This is a website that allows users to improve their coding skills while also having fun and is another relaxing game for data scientists to try out. When playing the game, not only will you learn and refresh on data science concepts, you will also get inspired by the best developers of the industry.
As outlined over at runrex.com, this is a website for coding and programming games for both kids and beginners where they solve engaging programming challenges using Python and TypeScript and can be another avenue for relaxing for data scientists. The game has also become engineers’ and coders’ hub for exchanging knowledge.
According to guttulus.com, this is a fun game to learn Cascading Style Sheets (CSS), which describes how the HTML elements are to be displayed on the screen. It has 32 levels and features aspects of both CSS and the data science workflow.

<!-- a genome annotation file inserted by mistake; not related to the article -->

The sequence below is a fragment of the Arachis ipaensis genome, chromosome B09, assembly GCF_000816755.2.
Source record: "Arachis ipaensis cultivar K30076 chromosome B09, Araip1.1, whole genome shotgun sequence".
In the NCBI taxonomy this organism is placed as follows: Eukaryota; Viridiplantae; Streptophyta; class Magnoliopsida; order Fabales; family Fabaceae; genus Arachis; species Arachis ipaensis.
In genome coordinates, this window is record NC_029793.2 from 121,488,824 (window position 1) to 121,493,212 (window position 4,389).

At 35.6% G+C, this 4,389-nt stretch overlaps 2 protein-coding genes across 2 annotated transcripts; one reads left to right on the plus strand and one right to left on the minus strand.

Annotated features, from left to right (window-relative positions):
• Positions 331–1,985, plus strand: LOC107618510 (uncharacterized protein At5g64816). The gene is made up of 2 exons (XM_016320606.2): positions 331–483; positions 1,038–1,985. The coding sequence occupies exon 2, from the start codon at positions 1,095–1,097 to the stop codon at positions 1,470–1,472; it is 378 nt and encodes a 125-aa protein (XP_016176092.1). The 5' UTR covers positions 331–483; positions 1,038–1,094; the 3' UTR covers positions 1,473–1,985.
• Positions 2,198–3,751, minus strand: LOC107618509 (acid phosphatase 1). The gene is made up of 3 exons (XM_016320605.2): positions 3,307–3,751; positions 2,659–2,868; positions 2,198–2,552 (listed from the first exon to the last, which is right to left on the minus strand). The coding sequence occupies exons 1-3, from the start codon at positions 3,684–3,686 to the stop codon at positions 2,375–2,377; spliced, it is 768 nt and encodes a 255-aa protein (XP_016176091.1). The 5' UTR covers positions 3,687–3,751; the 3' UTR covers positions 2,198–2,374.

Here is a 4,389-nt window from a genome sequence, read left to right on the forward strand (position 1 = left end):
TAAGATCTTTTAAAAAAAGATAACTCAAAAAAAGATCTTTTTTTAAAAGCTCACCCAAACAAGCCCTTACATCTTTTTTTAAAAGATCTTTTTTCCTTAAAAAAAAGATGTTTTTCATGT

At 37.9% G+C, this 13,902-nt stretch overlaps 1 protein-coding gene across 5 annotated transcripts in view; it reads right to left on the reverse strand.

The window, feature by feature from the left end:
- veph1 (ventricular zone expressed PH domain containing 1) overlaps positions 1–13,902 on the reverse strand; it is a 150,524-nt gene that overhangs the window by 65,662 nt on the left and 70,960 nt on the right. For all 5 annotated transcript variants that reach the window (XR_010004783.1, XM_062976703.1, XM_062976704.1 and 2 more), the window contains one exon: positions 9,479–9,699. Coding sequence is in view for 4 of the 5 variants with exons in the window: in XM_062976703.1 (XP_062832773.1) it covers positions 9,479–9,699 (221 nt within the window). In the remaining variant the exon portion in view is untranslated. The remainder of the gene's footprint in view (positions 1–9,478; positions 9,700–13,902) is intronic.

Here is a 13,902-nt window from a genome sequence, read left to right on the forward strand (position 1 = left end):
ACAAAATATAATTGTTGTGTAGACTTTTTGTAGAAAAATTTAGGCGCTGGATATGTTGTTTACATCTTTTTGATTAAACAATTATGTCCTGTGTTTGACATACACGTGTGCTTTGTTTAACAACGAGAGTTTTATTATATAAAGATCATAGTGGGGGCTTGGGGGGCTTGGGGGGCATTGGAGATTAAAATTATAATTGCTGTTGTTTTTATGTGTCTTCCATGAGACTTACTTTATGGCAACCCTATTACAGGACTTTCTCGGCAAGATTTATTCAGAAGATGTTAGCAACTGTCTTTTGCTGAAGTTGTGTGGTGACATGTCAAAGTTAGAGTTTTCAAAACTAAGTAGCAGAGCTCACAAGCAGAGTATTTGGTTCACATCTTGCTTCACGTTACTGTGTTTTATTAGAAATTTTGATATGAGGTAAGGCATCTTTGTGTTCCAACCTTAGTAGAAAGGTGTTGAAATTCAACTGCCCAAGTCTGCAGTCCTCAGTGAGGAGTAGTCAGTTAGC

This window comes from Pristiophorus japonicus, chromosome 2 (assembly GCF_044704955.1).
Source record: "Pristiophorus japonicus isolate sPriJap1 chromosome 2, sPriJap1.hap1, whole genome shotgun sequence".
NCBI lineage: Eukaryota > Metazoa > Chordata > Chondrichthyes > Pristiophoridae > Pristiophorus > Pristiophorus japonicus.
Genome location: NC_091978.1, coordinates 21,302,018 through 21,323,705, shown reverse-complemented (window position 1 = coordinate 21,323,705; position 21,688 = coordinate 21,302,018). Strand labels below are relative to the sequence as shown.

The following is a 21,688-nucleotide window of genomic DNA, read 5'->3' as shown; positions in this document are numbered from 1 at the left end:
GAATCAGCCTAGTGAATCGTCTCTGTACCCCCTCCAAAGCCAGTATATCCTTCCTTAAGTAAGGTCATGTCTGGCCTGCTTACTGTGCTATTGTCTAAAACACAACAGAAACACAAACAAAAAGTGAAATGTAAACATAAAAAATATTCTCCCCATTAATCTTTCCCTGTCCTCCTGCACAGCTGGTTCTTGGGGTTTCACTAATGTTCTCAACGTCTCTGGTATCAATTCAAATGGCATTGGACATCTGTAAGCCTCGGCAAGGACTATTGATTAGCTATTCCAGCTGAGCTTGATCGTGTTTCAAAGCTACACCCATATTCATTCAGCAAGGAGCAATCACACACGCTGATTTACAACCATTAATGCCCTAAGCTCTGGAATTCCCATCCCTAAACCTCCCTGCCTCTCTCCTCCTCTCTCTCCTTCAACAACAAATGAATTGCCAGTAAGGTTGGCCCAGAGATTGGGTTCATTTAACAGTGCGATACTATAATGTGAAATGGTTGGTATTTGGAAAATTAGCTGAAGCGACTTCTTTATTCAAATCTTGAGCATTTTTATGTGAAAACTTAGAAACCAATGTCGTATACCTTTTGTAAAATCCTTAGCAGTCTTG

As is discussed over at runrex.com, this is a perfect game for both kids and learners, while also being an excellent game option to relax for seasoned data science after a long day. It helps one get their hands dirty with Ruby and comes with many levels that can help players choose one according to their suitability and experience.
Who am I?
Give every member in the group a post-it and have them write the name of any package, library, tool, or a language on the post-it secretively. Then each person sticks that post-it to another team member’s forehead without revealing what is written on it, and then individually they have to guess what is written on their post-it by asking yes or no questions to other team members.